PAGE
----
2020. január 25. szombat
IDŐJÁRÁS - OMSZ angol nyelvű folyóirat
Measuring and modeling of hazardous weather phenomena to aviation using the Hungarian Unmanned Meteorological Aircraft System (HUMAS)
Zsolt Bottyán, András Zénó Gyöngyösi, Ferenc Wantuch, Zoltán Tuba, Rita Kurunczi, Péter Kardos, Zoltán Istenes, Tamás Weidinger, Katalin Hadobács, Zoltán Szabó, Márton Balczó, Árpád Varga, Andrea Bíróné Kircsi, and Gyula Horváth
 PDF (3311 KB)   |   Abstract

At present, Unmanned Aircraft Systems (UAS) are playing more and more significant role in military and civil operations in Hungary. A well-used meteorological support system is essential during the planning and executing phases of different UAS missions. In the present work, the structure of an applied analog statistical and a WRF-based numerical forecast system is to be introduced with special regards to aviation meteorological factors, such as visibility, ceiling, turbulence, icing, etc. Within such a system, it is very important to generate an accurate short-time visibility prediction. In order to develop such forecasts, we combined an analogy based statistical approach to a high-resolution numerical model for visibility prediction, which are currently available as a hybrid visibility prediction for the regions of four main airports in Hungary. On the other hand, we also present the first Hungarian Unmanned Meteorological Aircraft System (HUMAS). In our case study, the HUMAS measurements are compared to dynamical weather prediction data during the international planetary boundary layer (PBL) campaign in Szeged, Hungary.


Development, data processing and preliminary results of an urban human comfort monitoring and information system
János Unger, Tamás Gál, Zoltán Csépe, Enikő Lelovics, Ágnes Gulyás
 PDF (3496 KB)   |   Abstract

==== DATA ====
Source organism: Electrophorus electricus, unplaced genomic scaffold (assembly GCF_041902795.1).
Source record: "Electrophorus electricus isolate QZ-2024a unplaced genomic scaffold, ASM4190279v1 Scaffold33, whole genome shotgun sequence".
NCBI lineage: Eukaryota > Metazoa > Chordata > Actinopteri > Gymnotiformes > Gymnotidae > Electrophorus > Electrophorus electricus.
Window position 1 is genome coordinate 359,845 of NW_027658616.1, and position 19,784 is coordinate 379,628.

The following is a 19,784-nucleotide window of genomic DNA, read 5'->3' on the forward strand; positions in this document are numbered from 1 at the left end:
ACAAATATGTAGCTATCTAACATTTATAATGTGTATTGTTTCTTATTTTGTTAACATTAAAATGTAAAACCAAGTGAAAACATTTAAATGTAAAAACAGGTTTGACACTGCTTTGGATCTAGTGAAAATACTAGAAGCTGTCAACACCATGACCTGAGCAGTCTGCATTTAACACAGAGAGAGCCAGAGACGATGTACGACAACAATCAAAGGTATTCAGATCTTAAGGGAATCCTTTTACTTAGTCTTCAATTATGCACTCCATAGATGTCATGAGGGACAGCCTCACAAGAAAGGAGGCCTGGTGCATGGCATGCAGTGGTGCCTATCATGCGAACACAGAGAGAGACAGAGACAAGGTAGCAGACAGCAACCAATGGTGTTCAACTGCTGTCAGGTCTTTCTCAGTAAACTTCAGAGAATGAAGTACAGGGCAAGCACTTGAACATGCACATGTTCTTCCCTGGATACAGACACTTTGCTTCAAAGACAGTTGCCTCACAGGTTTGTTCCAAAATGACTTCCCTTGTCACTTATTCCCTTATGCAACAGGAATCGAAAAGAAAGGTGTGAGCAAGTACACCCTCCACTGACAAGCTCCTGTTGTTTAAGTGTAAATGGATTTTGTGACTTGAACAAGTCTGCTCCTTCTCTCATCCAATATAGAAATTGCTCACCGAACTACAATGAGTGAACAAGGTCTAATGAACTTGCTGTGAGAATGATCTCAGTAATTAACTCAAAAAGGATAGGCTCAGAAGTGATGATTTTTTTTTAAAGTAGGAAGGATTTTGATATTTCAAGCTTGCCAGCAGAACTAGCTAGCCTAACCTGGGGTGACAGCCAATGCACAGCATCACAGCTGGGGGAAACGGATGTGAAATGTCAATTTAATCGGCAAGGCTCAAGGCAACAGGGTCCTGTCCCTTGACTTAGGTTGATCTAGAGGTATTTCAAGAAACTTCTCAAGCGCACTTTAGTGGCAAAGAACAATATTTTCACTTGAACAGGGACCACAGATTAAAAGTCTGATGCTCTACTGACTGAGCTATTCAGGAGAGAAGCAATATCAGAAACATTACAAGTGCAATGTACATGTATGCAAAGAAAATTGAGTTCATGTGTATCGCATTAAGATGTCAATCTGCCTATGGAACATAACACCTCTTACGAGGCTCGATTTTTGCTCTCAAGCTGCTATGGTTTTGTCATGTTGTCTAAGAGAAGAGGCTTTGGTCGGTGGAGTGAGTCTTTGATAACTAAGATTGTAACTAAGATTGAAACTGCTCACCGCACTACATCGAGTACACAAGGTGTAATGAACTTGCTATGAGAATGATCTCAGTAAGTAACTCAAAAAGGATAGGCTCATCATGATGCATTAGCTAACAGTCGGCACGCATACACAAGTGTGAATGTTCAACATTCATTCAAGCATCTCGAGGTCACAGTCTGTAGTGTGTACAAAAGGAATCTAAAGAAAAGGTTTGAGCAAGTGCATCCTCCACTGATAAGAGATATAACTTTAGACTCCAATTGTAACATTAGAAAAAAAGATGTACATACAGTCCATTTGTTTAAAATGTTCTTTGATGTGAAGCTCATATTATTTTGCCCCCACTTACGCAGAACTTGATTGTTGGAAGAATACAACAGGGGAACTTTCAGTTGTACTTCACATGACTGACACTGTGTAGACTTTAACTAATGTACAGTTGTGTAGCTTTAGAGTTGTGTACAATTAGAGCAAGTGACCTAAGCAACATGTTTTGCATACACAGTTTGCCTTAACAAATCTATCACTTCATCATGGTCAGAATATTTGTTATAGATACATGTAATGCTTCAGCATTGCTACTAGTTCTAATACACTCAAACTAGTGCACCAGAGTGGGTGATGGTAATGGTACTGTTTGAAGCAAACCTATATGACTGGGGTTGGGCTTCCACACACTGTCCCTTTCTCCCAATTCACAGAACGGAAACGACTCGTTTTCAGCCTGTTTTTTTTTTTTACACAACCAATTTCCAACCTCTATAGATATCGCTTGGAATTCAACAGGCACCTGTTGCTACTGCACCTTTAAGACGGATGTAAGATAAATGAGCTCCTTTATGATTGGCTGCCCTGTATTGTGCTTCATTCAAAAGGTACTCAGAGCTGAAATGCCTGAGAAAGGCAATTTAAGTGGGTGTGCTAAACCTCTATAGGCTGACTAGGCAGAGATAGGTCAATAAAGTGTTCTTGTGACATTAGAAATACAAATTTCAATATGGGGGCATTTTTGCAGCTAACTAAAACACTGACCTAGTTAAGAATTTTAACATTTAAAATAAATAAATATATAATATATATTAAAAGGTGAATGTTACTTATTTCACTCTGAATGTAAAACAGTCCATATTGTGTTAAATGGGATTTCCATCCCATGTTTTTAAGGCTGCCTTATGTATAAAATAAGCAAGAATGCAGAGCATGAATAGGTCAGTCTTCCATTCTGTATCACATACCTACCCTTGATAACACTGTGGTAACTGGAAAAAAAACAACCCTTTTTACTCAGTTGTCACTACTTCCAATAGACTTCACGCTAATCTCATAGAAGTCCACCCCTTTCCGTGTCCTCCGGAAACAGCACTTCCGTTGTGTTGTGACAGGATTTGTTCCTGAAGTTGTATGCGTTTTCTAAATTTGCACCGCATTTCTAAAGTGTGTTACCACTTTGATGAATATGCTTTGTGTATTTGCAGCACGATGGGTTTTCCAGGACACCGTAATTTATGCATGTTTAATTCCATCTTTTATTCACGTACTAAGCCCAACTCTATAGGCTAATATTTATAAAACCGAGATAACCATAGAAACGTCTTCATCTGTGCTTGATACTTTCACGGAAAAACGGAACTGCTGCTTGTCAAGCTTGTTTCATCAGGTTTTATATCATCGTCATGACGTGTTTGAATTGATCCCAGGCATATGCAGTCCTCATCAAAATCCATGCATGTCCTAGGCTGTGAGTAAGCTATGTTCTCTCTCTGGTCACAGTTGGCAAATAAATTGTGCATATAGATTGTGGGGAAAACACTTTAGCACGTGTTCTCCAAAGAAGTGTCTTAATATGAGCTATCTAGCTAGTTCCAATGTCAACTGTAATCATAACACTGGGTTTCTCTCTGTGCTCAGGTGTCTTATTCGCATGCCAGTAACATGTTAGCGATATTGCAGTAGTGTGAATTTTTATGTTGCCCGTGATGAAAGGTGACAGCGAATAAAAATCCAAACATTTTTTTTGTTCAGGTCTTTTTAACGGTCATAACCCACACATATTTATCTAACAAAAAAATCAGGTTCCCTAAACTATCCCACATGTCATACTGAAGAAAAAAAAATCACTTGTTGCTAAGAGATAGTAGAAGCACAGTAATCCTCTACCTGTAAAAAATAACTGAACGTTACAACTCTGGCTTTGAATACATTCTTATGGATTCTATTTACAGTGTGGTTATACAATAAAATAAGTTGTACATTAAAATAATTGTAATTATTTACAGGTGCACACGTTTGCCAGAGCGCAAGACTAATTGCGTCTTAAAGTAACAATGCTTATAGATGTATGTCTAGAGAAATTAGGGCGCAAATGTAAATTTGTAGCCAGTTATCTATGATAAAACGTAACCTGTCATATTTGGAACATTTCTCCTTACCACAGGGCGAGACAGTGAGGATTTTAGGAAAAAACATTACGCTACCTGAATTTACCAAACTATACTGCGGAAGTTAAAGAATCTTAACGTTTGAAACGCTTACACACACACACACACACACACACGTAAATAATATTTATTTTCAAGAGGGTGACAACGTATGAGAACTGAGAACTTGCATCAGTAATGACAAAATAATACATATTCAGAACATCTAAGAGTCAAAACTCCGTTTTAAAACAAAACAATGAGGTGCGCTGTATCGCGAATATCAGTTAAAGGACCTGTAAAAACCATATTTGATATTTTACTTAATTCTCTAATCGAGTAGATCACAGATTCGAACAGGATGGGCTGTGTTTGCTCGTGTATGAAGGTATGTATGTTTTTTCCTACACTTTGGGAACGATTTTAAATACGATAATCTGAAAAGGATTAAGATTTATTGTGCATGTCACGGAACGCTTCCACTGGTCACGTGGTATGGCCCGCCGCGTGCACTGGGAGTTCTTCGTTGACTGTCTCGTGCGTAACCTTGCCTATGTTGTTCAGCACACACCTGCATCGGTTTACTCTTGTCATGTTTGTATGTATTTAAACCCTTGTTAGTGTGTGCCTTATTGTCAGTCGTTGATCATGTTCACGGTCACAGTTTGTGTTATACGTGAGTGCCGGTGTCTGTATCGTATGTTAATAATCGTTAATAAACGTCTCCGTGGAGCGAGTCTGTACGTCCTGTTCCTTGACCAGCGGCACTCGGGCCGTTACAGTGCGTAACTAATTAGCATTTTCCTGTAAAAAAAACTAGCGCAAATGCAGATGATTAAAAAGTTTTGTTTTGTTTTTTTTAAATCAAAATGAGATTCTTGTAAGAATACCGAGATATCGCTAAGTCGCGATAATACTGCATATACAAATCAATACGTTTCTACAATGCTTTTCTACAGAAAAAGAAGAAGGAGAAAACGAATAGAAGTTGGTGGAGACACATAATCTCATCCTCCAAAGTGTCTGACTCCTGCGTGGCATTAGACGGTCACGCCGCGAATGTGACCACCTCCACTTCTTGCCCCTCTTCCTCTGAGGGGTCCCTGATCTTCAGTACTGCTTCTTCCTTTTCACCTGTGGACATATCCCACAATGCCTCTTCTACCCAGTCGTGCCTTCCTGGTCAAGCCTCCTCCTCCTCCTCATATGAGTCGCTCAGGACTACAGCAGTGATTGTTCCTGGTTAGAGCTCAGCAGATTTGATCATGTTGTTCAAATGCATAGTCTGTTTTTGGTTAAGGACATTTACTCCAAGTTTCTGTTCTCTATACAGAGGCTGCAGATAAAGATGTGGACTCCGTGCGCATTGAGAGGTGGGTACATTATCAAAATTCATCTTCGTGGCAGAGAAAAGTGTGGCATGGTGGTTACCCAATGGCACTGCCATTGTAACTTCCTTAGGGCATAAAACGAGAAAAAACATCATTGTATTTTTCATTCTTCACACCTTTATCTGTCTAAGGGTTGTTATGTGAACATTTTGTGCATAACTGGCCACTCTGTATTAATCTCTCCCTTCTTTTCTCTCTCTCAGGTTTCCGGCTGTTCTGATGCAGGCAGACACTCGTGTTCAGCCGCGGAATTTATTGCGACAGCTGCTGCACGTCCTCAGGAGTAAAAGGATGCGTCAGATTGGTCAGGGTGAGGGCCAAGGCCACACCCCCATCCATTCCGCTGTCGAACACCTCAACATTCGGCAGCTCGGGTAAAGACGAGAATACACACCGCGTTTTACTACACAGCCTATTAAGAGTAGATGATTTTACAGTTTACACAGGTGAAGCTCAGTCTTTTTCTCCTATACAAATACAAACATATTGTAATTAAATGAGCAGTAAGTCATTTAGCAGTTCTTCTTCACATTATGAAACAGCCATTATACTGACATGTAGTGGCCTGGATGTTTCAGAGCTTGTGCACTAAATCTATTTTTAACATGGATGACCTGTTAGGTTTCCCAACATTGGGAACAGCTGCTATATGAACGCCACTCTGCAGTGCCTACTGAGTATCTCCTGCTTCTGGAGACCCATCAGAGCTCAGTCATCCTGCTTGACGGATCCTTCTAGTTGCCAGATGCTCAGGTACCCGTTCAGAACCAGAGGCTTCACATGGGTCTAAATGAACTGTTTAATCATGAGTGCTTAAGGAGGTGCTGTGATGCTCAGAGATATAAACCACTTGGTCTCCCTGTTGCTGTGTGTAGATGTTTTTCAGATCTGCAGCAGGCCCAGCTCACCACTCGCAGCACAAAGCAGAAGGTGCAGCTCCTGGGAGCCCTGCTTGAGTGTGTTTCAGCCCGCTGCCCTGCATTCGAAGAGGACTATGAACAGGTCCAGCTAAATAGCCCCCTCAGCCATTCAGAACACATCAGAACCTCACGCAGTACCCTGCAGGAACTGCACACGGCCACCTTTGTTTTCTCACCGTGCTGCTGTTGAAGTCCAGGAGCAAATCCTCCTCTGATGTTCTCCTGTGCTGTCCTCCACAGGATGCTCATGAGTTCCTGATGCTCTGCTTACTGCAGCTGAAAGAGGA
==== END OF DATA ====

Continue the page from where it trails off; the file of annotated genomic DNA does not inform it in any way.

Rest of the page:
In this study, the infrastructure development and operation of an urban human comfort monitoring network and information system in Szeged and the related preliminary research results are discussed. The selection of the representative sites of the network is based primarily on the pattern of the local climate zones in and around the city. After the processing of the incoming data (air temperature and relative humidity, as well as global radiation and wind speed), a human comfort index (PET) is calculated from the four meteorological parameters are with a neural network method (MLP), then the measured and calculated parameters interpolated linearly into a regular grid with 500 m resolution. As public information, maps and graphs about the thermal and human comfort conditions appear in 10-minute time steps as a real-time visualisation on the internet. As the preliminary case studies show, the largest intra-urban thermal differences between the LCZ areas in a two-day period occurred in the nocturnal hours reaching even 5 ºC in early spring. In the spatial distribution of human comfort conditions, there are distinct differences in the strength of the loading or favorable environmental conditions between the neighborhoods during the daytime. Finally, the utilization possibilities of the results in the future are detailed.